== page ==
You are on page 1of 4

Catching Up

In the Brisbane and Moreton region


Check out the Catchment Care SEQ Facebook page! catchmentcareseq?ref=tn_tnmn Our SEQC events calendar. events.html And subscription to our e-mail newsletter. media-centre-enews-subscribe.html


Moggill Creek Catchment Group (MCCG) and Pullen Pullen Catchment Group are working together to restore priority species in their respective upper catchments supported by SEQ Catchments Landscape Health program. Priority species targeted include the Koala, Glossy Black Cockatoo, Red Goshawk, Black-breasted Button Quail and many others.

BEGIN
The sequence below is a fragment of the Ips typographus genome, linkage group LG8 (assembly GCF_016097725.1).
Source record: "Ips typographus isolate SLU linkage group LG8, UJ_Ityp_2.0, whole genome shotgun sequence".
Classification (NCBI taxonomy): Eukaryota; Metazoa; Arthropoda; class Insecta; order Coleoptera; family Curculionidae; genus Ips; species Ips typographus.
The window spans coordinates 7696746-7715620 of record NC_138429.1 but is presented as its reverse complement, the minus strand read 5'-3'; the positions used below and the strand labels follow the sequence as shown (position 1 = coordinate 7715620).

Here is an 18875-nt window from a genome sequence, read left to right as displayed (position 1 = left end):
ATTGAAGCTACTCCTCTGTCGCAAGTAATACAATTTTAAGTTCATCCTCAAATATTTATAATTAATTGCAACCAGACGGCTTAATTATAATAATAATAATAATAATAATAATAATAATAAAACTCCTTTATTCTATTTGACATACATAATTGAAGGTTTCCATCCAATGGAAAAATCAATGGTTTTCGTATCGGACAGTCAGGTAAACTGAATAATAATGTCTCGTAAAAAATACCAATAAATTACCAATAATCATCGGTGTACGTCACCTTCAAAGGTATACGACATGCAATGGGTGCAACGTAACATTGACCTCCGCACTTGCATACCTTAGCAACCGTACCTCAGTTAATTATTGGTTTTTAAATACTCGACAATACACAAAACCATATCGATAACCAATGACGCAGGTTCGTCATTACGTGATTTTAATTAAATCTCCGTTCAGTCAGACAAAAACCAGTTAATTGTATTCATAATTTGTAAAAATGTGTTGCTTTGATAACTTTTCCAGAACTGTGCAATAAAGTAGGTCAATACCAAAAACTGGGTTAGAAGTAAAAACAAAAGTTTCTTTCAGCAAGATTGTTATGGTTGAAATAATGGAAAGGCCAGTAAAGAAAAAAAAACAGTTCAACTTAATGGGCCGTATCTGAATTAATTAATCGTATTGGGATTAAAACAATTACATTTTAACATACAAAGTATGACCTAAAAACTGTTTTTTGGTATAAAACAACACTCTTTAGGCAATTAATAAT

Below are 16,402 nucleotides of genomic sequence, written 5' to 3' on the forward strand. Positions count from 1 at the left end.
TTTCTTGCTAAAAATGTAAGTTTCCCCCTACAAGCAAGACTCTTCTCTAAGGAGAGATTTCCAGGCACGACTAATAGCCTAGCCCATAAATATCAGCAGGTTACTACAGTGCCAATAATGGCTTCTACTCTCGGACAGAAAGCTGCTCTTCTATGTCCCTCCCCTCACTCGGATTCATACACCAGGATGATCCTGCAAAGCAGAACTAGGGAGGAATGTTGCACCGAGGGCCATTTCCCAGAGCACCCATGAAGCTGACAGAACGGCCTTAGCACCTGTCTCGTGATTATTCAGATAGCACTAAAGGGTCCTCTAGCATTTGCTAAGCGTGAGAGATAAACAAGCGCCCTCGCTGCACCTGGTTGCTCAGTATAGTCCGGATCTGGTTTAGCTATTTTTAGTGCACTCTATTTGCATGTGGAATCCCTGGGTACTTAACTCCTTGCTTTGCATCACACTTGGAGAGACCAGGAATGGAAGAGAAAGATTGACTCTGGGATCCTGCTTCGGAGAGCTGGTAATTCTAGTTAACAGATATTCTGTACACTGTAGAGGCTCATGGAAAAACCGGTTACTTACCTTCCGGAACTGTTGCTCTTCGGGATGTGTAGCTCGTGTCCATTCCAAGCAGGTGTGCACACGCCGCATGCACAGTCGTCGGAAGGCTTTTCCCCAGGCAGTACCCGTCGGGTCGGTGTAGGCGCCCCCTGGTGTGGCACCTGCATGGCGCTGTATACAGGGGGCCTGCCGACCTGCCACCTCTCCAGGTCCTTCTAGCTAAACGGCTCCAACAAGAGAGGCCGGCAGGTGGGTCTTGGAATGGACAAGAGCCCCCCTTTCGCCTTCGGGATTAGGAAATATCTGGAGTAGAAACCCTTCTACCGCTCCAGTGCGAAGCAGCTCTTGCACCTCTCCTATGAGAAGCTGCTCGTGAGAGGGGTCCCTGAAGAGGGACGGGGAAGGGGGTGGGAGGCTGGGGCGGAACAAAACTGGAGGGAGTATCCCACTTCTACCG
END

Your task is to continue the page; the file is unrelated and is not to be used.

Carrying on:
Located west of Brisbane, between the southern tip of the DAguilar Range and the Lower Brisbane River, these neighbouring groups are providing support, expertise and funding to private landholders and Land for Wildlife participants to help them combat the encroachment of some of the states most notorious weeds: the insidious Cats Claw Creeper and Madeira Vine and the ubiquitous Lantana. Coming freshly armed with knowledge, skills and tactics gained from SEQ Catchments and Brisbane City Council Restoring Habitats workshops, the groups are helping landholders to maintain the momentum developed from previous weed control projects. The project follows the Weeds of National Significant (WONS) blueprint to target known weeds in sensitive areas such as creeks and those places beside protected or sensitive areas. Utilising assistance through Brisbane Catchment Networks Youth Mentoring Program, the catchment groups are supervising contactors to do the initial, hard treatment in the larger areas of infestations and in areas which are hard to access. Then, tapping into their skills gained by the workshop above, landholders will undertake follow-up weed control and restoration plantings. The ingredients are simple: good strategic planning, leadership and resourcing by the groups and landholder effort and commitment. Following this recipe the outcome will be the control of some of our most invasive weeds and a rebalance of the landscape with the return of our valuable fauna and flora. The next edition of this newsletter will focus on another Landscape Health project in Brisbane, run by the Bulimba Creek Catchment Coordinating Committee and centred on the beautiful Tingalpa Wetlands. Cats Claw Creeper For further information, please contact Louise Orr on 0439 024 400 or at